I believe this whole process is designed to engender a feeling of powerlessness and is intended to create despair. Offering his regrets at being denied entry in 2011, the Israeli Deputy Ambassador explained that if I sent the details of my inbound flight he would guarantee that I would be allowed in at Ben Gurion Airport. Using his first name, Alon, in the correspondence, he even reflected: “We will still sit for a coffee in Tel Aviv one day, I am sure!”

I had hoped to go to the Palestinian Authority Ministry of Waqf (Religious Endowments) and Religious Affairs in Ramallah. There I would deliver the paper I had worked on for months; the one I had been invited to read. Next, I would visit the Association of Israeli Studies in Haifa, Israel.

I did not inform my mother beforehand as I know that she might have had a heart-attack if she lost touch with me if I was arrested and imprisoned. I was planning to surprise her and call her shortly after arrival to tell her, “Ana fil Quds” – I am in Jerusalem. I told my uncle and a friend in case I didn’t come back so that they would know where I was.

The Israelis took my fingerprints; I was held overnight in a cell with dirty sheets and kept under constant surveillance. I read the slogan “From the river to the sea, Palestine will be free” that was written on the wall and wrote my own name on the side of the bed. I wanted to contact my mother to tell her that I was going back to London and explain what had happened but was not allowed to do so. After a sleepless night and being denied food for 12 hrs, I was tired and hungry as I boarded the plane for Heathrow.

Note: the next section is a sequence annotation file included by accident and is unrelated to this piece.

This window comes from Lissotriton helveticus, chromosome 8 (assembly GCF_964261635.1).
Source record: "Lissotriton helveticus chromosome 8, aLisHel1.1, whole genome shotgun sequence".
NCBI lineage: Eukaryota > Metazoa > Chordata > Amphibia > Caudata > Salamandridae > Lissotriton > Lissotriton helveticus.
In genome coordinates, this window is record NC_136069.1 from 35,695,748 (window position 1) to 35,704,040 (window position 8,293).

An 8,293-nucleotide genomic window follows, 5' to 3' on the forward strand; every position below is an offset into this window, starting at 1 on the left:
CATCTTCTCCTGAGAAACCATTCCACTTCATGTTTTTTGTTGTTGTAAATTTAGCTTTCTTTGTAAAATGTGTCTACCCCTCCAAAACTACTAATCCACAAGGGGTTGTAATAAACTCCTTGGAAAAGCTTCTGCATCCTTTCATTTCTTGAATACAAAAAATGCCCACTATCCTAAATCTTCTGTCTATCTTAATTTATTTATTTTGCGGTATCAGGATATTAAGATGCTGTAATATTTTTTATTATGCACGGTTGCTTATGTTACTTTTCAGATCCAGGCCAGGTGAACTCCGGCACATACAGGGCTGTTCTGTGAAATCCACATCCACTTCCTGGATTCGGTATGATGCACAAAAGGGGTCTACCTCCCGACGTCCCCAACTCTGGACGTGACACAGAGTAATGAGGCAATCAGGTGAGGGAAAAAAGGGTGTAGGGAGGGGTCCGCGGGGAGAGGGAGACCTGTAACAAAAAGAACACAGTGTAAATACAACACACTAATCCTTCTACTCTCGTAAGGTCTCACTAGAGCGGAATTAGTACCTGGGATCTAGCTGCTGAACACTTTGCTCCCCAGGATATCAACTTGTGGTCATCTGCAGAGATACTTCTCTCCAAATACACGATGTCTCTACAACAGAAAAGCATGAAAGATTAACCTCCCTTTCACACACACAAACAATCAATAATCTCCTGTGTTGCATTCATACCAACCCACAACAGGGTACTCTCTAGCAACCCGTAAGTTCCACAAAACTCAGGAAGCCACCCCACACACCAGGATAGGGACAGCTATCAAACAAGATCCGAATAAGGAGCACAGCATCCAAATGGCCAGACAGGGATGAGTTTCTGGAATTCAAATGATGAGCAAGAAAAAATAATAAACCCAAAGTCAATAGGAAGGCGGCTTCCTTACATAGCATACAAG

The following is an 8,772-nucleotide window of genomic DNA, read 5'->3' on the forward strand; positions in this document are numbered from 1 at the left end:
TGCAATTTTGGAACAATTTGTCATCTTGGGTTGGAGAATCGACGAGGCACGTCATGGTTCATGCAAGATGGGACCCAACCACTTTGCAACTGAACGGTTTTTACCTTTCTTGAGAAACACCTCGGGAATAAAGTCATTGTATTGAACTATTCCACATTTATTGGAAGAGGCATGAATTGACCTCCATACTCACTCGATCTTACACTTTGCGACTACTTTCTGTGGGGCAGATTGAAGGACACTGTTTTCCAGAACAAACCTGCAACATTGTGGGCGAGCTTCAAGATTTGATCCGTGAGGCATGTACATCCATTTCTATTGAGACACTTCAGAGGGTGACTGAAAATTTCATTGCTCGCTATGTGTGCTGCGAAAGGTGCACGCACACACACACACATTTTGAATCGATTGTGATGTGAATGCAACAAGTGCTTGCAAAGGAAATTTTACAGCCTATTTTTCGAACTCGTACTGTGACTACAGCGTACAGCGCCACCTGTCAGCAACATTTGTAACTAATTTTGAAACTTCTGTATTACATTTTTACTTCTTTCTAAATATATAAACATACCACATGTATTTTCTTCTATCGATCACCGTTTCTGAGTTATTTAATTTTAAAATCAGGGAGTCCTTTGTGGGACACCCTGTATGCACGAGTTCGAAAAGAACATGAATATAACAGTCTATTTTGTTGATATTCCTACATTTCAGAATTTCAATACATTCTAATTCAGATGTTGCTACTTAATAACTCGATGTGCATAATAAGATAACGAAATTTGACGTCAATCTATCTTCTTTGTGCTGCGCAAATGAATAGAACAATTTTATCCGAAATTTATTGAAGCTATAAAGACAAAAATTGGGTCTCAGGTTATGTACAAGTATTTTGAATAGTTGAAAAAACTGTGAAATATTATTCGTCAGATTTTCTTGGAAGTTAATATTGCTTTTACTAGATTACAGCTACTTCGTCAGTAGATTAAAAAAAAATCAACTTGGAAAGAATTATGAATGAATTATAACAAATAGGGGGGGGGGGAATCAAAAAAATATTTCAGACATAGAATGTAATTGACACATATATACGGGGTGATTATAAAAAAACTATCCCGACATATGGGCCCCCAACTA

My deportation had been scheduled for 8am the day after my arrival. While waiting to be driven straight to the aircraft door, I was offered a coffee from a Druze security officer so that he could interrogate me informally.

First I was told that I was denied entry because an unspecified person in my family was a criminal. I searched my mind frantically trying to imagine who this person could be. The only person I could think of was my 85-year-old Uncle. In the 1950s he had been imprisoned in Jordan for being a Communist. If that was the case, I asked, why was I allowed to enter three times in the recent past? No answer.

Then I was asked about my family lands in what was “Someul” but has become Ramat-Aviv. The guard then asked, “Why don’t you want to sell? It is the most expensive area of Tel-Aviv.” I did not answer but felt that his overriding interest was in the land belonging to my parents and grandparents so that he could tell the world look, I bought it and they sold it to me. It was as if the Israelis were prepared to allow me entry for one more time so that I could sell the land and then I would be denied entry again.

We not only have the keys for the family homes and lands but also Ottoman, British and Palestinian title deeds, but “now we are living in other peoples’ countries subject to continuous harassment and change of laws”.

I feel that the Israelis are unaware of the land’s true value. They offer money for land that others will happily sacrifice their lives to liberate. My father and my uncles could have sold the land many times over but were prepared to live poorly in exile; how could their children ever forgive them if they sold out to the Israelis, they would ask themselves. A Palestinian proverb reads “Not by bread alone do humans survive.”

It was painful to go all the way from London, land in my own country, be put into a cell where I could feel the humidity of the sea and breath the air of my own country, but not be able to see or enter my own country.

Yazan is a British-Palestinian who was born in Jordan and currently is a PhD student at Exeter University. He earned his BA(Hons) from the University of the West of England and his MSc from the University of Bristol.

The views expressed in this article belong to the author and do not necessarily reflect the editorial policy of Middle East Monitor.